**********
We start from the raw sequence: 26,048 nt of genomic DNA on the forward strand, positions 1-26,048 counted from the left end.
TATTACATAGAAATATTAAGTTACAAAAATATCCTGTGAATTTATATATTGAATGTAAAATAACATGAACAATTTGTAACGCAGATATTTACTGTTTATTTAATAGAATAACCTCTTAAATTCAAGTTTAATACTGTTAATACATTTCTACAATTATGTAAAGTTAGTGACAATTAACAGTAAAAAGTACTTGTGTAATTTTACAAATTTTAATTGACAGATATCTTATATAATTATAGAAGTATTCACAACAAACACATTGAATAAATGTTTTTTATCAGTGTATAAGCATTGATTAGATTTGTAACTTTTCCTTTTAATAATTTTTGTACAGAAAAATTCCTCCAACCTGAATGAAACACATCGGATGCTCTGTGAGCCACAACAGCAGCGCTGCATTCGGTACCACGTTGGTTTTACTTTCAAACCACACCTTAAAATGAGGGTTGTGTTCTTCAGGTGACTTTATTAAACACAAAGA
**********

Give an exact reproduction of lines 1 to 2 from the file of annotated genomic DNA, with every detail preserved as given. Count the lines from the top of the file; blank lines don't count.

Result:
We start from the raw sequence: 26,048 nt of genomic DNA on the forward strand, positions 1-26,048 counted from the left end.
TATTACATAGAAATATTAAGTTACAAAAATATCCTGTGAATTTATATATTGAATGTAAAATAACATGAACAATTTGTAACGCAGATATTTACTGTTTATTTAATAGAATAACCTCTTAAATTCAAGTTTAATACTGTTAATACATTTCTACAATTATGTAAAGTTAGTGACAATTAACAGTAAAAAGTACTTGTGTAATTTTACAAATTTTAATTGACAGATATCTTATATAATTATAGAAGTATTCACAACAAACACATTGAATAAATGTTTTTTATCAGTGTATAAGCATTGATTAGATTTGTAACTTTTCCTTTTAATAATTTTTGTACAGAAAAATTCCTCCAACCTGAATGAAACACATCGGATGCTCTGTGAGCCACAACAGCAGCGCTGCATTCGGTACCACGTTGGTTTTACTTTCAAACCACACCTTAAAATGAGGGTTGTGTTCTTCAGGTGACTTTATTAAACACAAAGA